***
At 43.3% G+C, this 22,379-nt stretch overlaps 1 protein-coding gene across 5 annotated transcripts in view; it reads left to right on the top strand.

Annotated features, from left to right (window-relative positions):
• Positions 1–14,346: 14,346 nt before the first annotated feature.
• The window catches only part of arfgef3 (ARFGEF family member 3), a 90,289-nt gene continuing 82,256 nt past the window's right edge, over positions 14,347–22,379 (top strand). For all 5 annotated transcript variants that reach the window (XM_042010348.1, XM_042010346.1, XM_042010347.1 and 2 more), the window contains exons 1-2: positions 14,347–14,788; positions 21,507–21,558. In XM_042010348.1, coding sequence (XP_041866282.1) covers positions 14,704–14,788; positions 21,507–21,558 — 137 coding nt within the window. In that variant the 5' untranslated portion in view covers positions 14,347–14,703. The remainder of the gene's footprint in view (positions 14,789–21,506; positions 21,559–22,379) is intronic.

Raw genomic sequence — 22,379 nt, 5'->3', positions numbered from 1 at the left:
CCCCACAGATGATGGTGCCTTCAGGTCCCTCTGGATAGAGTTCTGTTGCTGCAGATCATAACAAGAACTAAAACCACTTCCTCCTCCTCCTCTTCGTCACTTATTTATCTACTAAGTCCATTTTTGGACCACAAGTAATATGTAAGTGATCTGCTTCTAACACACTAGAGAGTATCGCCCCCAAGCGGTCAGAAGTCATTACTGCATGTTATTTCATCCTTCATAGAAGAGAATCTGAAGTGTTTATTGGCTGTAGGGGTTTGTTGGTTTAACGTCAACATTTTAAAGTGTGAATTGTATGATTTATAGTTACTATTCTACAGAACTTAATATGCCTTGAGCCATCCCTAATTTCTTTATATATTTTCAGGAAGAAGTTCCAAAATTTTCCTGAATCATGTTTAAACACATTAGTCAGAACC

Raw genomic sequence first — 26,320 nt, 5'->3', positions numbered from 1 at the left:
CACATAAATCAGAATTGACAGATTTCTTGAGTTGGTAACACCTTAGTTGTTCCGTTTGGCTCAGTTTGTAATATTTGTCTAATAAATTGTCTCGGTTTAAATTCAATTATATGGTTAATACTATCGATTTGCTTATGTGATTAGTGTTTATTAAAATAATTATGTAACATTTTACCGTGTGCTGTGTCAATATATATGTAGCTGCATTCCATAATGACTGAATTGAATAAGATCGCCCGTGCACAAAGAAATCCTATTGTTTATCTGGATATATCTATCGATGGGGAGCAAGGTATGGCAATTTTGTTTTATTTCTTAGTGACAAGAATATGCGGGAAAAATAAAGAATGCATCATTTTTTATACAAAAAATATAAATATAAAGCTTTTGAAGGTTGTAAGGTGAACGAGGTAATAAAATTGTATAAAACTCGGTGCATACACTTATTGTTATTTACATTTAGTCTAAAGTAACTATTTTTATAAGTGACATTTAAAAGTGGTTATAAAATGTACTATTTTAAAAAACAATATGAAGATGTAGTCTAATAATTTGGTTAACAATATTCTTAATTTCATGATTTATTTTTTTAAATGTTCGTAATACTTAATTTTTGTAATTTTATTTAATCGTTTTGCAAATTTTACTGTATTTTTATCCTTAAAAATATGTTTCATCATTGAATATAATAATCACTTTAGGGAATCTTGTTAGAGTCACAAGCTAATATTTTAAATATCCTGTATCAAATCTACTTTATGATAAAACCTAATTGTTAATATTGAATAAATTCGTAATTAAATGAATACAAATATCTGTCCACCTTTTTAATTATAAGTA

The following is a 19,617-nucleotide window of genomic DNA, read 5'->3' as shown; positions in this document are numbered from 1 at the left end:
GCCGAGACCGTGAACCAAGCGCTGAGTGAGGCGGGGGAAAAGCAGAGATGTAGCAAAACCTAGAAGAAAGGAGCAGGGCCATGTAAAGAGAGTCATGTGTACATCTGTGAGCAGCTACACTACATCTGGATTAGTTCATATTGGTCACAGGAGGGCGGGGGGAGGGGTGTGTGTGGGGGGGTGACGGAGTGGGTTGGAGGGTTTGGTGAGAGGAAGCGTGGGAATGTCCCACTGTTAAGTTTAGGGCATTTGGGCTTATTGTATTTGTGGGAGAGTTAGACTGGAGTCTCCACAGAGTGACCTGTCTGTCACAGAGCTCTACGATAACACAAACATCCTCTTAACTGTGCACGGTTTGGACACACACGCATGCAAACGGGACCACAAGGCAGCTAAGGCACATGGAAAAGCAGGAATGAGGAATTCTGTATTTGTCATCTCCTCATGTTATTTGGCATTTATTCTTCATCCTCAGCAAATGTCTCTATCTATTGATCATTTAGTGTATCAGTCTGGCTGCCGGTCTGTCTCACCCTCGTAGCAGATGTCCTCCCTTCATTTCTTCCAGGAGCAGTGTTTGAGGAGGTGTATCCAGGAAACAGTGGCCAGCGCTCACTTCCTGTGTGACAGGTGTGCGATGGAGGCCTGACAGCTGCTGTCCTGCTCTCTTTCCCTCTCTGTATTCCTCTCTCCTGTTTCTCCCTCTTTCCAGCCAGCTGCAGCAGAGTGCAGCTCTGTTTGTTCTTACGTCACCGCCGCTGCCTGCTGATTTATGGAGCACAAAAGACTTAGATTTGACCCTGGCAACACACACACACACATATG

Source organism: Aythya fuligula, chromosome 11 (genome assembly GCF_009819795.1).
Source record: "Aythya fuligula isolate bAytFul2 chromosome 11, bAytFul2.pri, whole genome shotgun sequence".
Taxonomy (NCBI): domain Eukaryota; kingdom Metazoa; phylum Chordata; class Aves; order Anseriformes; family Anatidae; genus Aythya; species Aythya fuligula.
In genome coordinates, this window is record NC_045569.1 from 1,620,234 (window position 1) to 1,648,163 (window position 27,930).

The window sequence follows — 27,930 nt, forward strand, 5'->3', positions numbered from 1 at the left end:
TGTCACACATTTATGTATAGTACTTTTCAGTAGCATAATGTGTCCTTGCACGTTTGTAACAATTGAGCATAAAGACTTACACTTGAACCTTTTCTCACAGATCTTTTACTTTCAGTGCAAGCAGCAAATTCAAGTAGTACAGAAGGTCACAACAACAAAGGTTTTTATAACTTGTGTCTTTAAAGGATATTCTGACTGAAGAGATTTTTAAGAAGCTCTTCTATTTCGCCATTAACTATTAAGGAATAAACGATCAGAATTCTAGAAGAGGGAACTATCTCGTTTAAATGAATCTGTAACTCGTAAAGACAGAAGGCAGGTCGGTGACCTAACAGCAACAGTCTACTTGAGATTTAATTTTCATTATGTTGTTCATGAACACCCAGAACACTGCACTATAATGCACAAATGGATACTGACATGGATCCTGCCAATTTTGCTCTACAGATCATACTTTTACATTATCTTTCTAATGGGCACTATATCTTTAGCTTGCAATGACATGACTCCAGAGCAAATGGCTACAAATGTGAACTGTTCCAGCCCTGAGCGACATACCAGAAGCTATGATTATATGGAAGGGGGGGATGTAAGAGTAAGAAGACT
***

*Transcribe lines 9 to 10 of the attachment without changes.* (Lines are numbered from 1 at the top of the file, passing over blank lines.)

The following is a 19,617-nucleotide window of genomic DNA, read 5'->3' as shown; positions in this document are numbered from 1 at the left end:
GCCGAGACCGTGAACCAAGCGCTGAGTGAGGCGGGGGAAAAGCAGAGATGTAGCAAAACCTAGAAGAAAGGAGCAGGGCCATGTAAAGAGAGTCATGTGTACATCTGTGAGCAGCTACACTACATCTGGATTAGTTCATATTGGTCACAGGAGGGCGGGGGGAGGGGTGTGTGTGGGGGGGTGACGGAGTGGGTTGGAGGGTTTGGTGAGAGGAAGCGTGGGAATGTCCCACTGTTAAGTTTAGGGCATTTGGGCTTATTGTATTTGTGGGAGAGTTAGACTGGAGTCTCCACAGAGTGACCTGTCTGTCACAGAGCTCTACGATAACACAAACATCCTCTTAACTGTGCACGGTTTGGACACACACGCATGCAAACGGGACCACAAGGCAGCTAAGGCACATGGAAAAGCAGGAATGAGGAATTCTGTATTTGTCATCTCCTCATGTTATTTGGCATTTATTCTTCATCCTCAGCAAATGTCTCTATCTATTGATCATTTAGTGTATCAGTCTGGCTGCCGGTCTGTCTCACCCTCGTAGCAGATGTCCTCCCTTCATTTCTTCCAGGAGCAGTGTTTGAGGAGGTGTATCCAGGAAACAGTGGCCAGCGCTCACTTCCTGTGTGACAGGTGTGCGATGGAGGCCTGACAGCTGCTGTCCTGCTCTCTTTCCCTCTCTGTATTCCTCTCTCCTGTTTCTCCCTCTTTCCAGCCAGCTGCAGCAGAGTGCAGCTCTGTTTGTTCTTACGTCACCGCCGCTGCCTGCTGATTTATGGAGCACAAAAGACTTAGATTTGACCCTGGCAACACACACACACACATATG